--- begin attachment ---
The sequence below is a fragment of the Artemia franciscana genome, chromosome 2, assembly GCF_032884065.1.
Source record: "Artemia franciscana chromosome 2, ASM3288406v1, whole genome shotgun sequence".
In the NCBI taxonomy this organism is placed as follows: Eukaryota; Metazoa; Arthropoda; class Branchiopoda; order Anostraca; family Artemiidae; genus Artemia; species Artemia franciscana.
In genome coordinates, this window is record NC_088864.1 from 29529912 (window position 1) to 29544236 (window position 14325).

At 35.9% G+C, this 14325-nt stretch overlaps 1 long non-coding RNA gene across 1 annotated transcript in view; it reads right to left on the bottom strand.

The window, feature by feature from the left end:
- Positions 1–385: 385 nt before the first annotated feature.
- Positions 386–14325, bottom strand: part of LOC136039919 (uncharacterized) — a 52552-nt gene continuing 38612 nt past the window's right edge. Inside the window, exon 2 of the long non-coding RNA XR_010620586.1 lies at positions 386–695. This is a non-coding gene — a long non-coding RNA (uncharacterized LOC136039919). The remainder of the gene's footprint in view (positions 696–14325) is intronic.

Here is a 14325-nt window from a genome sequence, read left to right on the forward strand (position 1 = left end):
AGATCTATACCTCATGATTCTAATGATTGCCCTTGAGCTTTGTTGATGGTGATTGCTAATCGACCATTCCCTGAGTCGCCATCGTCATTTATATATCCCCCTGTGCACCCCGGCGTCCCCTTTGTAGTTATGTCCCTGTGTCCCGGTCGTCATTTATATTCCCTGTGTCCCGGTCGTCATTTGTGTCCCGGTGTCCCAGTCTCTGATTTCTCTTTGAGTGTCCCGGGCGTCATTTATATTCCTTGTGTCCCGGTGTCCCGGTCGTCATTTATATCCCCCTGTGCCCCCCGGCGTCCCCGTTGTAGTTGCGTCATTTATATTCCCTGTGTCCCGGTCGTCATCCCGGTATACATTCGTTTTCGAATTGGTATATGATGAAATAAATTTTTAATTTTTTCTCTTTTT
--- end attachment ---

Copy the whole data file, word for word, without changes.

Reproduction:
The sequence below is a fragment of the Artemia franciscana genome, chromosome 2, assembly GCF_032884065.1.
Source record: "Artemia franciscana chromosome 2, ASM3288406v1, whole genome shotgun sequence".
In the NCBI taxonomy this organism is placed as follows: Eukaryota; Metazoa; Arthropoda; class Branchiopoda; order Anostraca; family Artemiidae; genus Artemia; species Artemia franciscana.
In genome coordinates, this window is record NC_088864.1 from 29529912 (window position 1) to 29544236 (window position 14325).

At 35.9% G+C, this 14325-nt stretch overlaps 1 long non-coding RNA gene across 1 annotated transcript in view; it reads right to left on the bottom strand.

The window, feature by feature from the left end:
- Positions 1–385: 385 nt before the first annotated feature.
- Positions 386–14325, bottom strand: part of LOC136039919 (uncharacterized) — a 52552-nt gene continuing 38612 nt past the window's right edge. Inside the window, exon 2 of the long non-coding RNA XR_010620586.1 lies at positions 386–695. This is a non-coding gene — a long non-coding RNA (uncharacterized LOC136039919). The remainder of the gene's footprint in view (positions 696–14325) is intronic.

Here is a 14325-nt window from a genome sequence, read left to right on the forward strand (position 1 = left end):
AGATCTATACCTCATGATTCTAATGATTGCCCTTGAGCTTTGTTGATGGTGATTGCTAATCGACCATTCCCTGAGTCGCCATCGTCATTTATATATCCCCCTGTGCACCCCGGCGTCCCCTTTGTAGTTATGTCCCTGTGTCCCGGTCGTCATTTATATTCCCTGTGTCCCGGTCGTCATTTGTGTCCCGGTGTCCCAGTCTCTGATTTCTCTTTGAGTGTCCCGGGCGTCATTTATATTCCTTGTGTCCCGGTGTCCCGGTCGTCATTTATATCCCCCTGTGCCCCCCGGCGTCCCCGTTGTAGTTGCGTCATTTATATTCCCTGTGTCCCGGTCGTCATCCCGGTATACATTCGTTTTCGAATTGGTATATGATGAAATAAATTTTTAATTTTTTCTCTTTTT